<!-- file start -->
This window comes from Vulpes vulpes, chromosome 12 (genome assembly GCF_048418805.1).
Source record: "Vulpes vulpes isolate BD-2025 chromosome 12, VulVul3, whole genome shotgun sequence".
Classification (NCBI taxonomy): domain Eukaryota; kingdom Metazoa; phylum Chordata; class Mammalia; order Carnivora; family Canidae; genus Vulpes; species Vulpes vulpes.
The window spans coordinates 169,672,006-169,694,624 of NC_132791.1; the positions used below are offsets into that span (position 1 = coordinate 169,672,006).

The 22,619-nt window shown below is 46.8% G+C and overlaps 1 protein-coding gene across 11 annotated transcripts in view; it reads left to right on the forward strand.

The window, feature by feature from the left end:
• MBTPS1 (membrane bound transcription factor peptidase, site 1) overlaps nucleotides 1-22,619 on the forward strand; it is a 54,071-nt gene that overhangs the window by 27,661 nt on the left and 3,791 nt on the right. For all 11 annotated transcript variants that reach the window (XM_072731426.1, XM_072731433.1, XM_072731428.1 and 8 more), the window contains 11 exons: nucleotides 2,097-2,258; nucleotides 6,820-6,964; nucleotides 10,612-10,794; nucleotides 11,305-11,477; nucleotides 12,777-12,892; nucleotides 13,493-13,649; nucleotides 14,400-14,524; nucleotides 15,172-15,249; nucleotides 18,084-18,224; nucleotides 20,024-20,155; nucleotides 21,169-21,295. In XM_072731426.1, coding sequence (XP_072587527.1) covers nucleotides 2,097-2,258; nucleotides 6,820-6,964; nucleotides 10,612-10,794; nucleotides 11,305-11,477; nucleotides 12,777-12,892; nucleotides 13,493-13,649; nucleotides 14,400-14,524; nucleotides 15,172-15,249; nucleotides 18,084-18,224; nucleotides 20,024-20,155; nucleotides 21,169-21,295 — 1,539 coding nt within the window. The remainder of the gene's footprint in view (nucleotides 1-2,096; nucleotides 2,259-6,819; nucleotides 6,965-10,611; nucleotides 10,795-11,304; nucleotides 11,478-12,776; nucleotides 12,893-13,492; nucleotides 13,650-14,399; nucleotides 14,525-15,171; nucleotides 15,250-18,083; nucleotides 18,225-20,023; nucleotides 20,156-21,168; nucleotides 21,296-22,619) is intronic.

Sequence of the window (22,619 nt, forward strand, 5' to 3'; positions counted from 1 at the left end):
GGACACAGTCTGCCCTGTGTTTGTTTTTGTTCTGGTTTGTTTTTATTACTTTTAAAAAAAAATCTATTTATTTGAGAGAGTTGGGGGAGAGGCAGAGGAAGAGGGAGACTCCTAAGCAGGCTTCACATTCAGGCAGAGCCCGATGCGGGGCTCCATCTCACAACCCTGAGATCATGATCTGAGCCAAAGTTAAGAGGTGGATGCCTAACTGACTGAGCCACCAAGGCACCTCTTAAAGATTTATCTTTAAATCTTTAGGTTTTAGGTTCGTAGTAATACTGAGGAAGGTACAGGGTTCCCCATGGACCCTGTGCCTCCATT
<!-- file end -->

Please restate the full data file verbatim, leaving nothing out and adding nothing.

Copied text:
This window comes from Vulpes vulpes, chromosome 12 (genome assembly GCF_048418805.1).
Source record: "Vulpes vulpes isolate BD-2025 chromosome 12, VulVul3, whole genome shotgun sequence".
Classification (NCBI taxonomy): domain Eukaryota; kingdom Metazoa; phylum Chordata; class Mammalia; order Carnivora; family Canidae; genus Vulpes; species Vulpes vulpes.
The window spans coordinates 169,672,006-169,694,624 of NC_132791.1; the positions used below are offsets into that span (position 1 = coordinate 169,672,006).

The 22,619-nt window shown below is 46.8% G+C and overlaps 1 protein-coding gene across 11 annotated transcripts in view; it reads left to right on the forward strand.

The window, feature by feature from the left end:
• MBTPS1 (membrane bound transcription factor peptidase, site 1) overlaps nucleotides 1-22,619 on the forward strand; it is a 54,071-nt gene that overhangs the window by 27,661 nt on the left and 3,791 nt on the right. For all 11 annotated transcript variants that reach the window (XM_072731426.1, XM_072731433.1, XM_072731428.1 and 8 more), the window contains 11 exons: nucleotides 2,097-2,258; nucleotides 6,820-6,964; nucleotides 10,612-10,794; nucleotides 11,305-11,477; nucleotides 12,777-12,892; nucleotides 13,493-13,649; nucleotides 14,400-14,524; nucleotides 15,172-15,249; nucleotides 18,084-18,224; nucleotides 20,024-20,155; nucleotides 21,169-21,295. In XM_072731426.1, coding sequence (XP_072587527.1) covers nucleotides 2,097-2,258; nucleotides 6,820-6,964; nucleotides 10,612-10,794; nucleotides 11,305-11,477; nucleotides 12,777-12,892; nucleotides 13,493-13,649; nucleotides 14,400-14,524; nucleotides 15,172-15,249; nucleotides 18,084-18,224; nucleotides 20,024-20,155; nucleotides 21,169-21,295 — 1,539 coding nt within the window. The remainder of the gene's footprint in view (nucleotides 1-2,096; nucleotides 2,259-6,819; nucleotides 6,965-10,611; nucleotides 10,795-11,304; nucleotides 11,478-12,776; nucleotides 12,893-13,492; nucleotides 13,650-14,399; nucleotides 14,525-15,171; nucleotides 15,250-18,083; nucleotides 18,225-20,023; nucleotides 20,156-21,168; nucleotides 21,296-22,619) is intronic.

Sequence of the window (22,619 nt, forward strand, 5' to 3'; positions counted from 1 at the left end):
GGACACAGTCTGCCCTGTGTTTGTTTTTGTTCTGGTTTGTTTTTATTACTTTTAAAAAAAAATCTATTTATTTGAGAGAGTTGGGGGAGAGGCAGAGGAAGAGGGAGACTCCTAAGCAGGCTTCACATTCAGGCAGAGCCCGATGCGGGGCTCCATCTCACAACCCTGAGATCATGATCTGAGCCAAAGTTAAGAGGTGGATGCCTAACTGACTGAGCCACCAAGGCACCTCTTAAAGATTTATCTTTAAATCTTTAGGTTTTAGGTTCGTAGTAATACTGAGGAAGGTACAGGGTTCCCCATGGACCCTGTGCCTCCATT